Tuesday, September 21, 2010

Padang Food 101(Sari Nusantara, Surabaya, Indonesia)

Padang is the capital of West Sumatra (which is mostly known for the earthquakes and tsunamis that happened nearby).
When you go to a Padang restaurant, an array of dishes will be placed on your table. Rendang (beef curry), curried vegetables, egg balado, and many more.

It's not all you can eat, though. You pay for what you take and eat, so if you don't think you really want to eat a particular dish don't touch it.

Padang cuisine is known for their spicy dishes and a variety of curries can always be found. Rendang is so popular everywhere now, including in LA. Simpang Asia's rendang actually won the curry competition a couple years back. Padang food is usually cooked once a day and mostly served at room temperature. That's why when you go to a Padang restaurant, they will display everything and let you do the pick and choosing at the table.

When Mattatouille and Glutster visited my home town, we went to Sari Nusantara, a Padang restaurant in Surabaya, for their first Padang meal.
That day the three of us plus my friend and my dad pretty much ate all the dishes. The tour de force: fish head curry
The body of the fish was grilled but in my opinion the fish head curry is superior with its much more tender meat.

When I was little and couldn't eat spicy food (still can't today but I'm getting way better) I used to eat ayam pop, chicken cooked with garlic and butter. I loved ayam pop but I'm not sure if it was because now I can eat spicier food or because the version at Sari Nusantara wasn't that good, but the one we had that day was pretty bland. I would have to try ayam pop at Rumah Sederhana again to see which it really is.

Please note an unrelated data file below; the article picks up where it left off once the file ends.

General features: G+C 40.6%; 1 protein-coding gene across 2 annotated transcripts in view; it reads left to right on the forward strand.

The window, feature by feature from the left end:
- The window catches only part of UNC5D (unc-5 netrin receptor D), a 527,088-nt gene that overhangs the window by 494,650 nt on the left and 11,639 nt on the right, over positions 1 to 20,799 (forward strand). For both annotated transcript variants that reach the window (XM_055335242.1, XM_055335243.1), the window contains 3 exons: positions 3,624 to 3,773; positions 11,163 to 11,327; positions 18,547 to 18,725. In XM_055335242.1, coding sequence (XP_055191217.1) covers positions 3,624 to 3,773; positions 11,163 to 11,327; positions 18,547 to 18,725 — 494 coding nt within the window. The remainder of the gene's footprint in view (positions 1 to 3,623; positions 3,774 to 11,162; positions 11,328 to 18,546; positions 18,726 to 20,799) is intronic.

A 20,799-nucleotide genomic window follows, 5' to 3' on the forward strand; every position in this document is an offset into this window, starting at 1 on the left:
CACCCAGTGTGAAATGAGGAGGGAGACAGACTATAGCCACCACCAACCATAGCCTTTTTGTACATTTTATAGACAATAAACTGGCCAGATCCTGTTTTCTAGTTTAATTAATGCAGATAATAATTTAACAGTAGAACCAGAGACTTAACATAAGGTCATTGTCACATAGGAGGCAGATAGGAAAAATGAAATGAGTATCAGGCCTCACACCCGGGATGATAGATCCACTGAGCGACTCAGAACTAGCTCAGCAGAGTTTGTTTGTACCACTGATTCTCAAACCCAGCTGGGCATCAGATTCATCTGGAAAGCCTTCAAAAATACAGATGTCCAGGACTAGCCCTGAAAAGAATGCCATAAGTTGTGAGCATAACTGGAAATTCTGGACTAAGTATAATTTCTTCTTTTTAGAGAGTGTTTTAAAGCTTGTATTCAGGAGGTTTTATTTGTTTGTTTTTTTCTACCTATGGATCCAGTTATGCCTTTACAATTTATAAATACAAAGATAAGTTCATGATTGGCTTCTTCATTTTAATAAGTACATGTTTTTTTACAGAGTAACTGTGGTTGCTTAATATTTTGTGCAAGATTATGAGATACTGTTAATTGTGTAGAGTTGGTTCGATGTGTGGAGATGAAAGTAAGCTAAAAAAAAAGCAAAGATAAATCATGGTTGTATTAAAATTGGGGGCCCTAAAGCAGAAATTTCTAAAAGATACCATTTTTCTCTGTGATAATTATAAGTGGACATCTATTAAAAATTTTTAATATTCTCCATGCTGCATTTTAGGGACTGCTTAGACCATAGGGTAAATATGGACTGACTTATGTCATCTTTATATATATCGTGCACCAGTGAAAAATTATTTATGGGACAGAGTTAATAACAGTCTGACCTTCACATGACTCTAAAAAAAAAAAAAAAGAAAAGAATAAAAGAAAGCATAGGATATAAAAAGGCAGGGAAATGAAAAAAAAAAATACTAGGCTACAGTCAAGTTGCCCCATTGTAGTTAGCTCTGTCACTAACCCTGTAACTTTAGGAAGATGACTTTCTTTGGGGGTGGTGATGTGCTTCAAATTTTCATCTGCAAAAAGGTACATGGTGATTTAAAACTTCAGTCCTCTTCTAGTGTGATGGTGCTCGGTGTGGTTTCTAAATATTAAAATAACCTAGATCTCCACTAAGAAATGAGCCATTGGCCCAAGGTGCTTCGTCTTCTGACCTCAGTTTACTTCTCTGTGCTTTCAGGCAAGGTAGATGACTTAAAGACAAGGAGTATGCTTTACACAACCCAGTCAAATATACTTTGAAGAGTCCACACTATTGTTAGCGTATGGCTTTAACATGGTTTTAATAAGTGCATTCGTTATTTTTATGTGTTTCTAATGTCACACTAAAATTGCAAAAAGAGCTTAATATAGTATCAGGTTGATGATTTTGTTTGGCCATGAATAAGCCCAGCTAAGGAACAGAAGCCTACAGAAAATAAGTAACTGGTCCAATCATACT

daun singkong (cassava leaves)

To calm my palate down, I had a glass of kopyor. Kopyor is actually a coconut with a genetic defect. Instead of the smooth, meaty flesh in a regular coconut, the flesh of kopyor is tender, easily peels off from the inner layer of the skin, and is crumbly. There usually isn't much water inside kopyor, and the flesh is made into a drink using syrup. Es kopyor is a very popular drink in Indonesia and costs more than regular coconut.

There's a folklore that says that when there is a lunar eclipse, the moon comes down to earth and eats coconuts. The leftovers of those eaten coconuts become kopyor.

If you are in LA and want to try Padang food, I'd suggest Raso Minang in West Covina.

Sari Nusantara
Jl. Gubernur Suryo No. 24
Jawa Timur (East Java)
Phone: 031-5348638


Wandering Chopsticks

Kopyor=macapuno? The deformed coconut is one of my favorite flavors at Fosselman's.

I dunno about them setting it all on the table. So if you don't want it, they'll set it down on someone else's table? Or it was on someone else's table before being placed on yours? I don't like the thought of that! But I guess if they just left it behind the counter, you wouldn't be as tempted to eat it all so they could make money.


I just looked up macapuno and I think yes, those two are the same!

Haha whether or not they came from someone else's table .. I guess that probably depends on the establishment :p


What a cool custom! I would mostly likely be tempted to try everything! They'd make a pretty penny off a tourist like me.


Ahh...I remember this meal like it was just yesterday!

I remember the string beans in coconut milk, the huge bowl of rice they give each person and the coconut battered room temp. ayam goreng. he he.

Oh, how I miss your hometown!


Looks great Fiona. Maybe I'll actually have to head to West Covina.I certainly can't think of any other reasons to visit that city!

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